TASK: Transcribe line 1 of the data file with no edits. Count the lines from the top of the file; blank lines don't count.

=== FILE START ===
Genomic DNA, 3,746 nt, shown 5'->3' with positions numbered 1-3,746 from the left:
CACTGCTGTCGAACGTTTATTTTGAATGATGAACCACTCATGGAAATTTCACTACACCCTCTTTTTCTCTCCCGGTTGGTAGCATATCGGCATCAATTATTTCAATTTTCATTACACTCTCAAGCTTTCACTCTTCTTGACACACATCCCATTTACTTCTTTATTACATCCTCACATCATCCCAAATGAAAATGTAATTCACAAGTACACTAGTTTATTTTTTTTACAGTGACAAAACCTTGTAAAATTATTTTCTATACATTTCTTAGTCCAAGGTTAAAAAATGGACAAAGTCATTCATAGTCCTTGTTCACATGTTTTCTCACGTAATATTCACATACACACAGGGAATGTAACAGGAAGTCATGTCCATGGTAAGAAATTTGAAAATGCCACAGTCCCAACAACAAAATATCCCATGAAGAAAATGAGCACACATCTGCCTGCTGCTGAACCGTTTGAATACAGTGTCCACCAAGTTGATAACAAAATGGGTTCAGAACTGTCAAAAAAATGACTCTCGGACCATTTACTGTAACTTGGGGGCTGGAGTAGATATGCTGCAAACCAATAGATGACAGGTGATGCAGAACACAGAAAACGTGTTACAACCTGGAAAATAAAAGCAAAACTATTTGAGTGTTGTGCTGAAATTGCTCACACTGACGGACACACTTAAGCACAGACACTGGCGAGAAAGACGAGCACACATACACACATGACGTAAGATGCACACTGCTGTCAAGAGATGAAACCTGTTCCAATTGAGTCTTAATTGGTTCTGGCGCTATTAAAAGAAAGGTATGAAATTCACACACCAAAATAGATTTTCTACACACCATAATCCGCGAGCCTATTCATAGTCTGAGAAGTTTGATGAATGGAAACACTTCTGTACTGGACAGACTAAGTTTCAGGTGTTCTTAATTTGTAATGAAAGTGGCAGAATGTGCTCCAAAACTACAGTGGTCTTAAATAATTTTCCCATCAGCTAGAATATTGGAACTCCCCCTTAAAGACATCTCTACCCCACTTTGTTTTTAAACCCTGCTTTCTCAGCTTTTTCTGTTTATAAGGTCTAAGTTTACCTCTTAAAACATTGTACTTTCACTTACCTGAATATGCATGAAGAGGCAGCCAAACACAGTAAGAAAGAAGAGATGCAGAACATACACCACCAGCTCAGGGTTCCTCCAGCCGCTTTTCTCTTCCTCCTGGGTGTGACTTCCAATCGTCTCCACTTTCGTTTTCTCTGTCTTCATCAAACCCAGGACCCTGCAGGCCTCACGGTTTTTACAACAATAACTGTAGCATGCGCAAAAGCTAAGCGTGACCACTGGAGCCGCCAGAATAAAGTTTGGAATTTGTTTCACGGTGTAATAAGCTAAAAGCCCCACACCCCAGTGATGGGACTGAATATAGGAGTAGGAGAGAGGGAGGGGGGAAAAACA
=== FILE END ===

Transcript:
Genomic DNA, 3,746 nt, shown 5'->3' with positions numbered 1-3,746 from the left: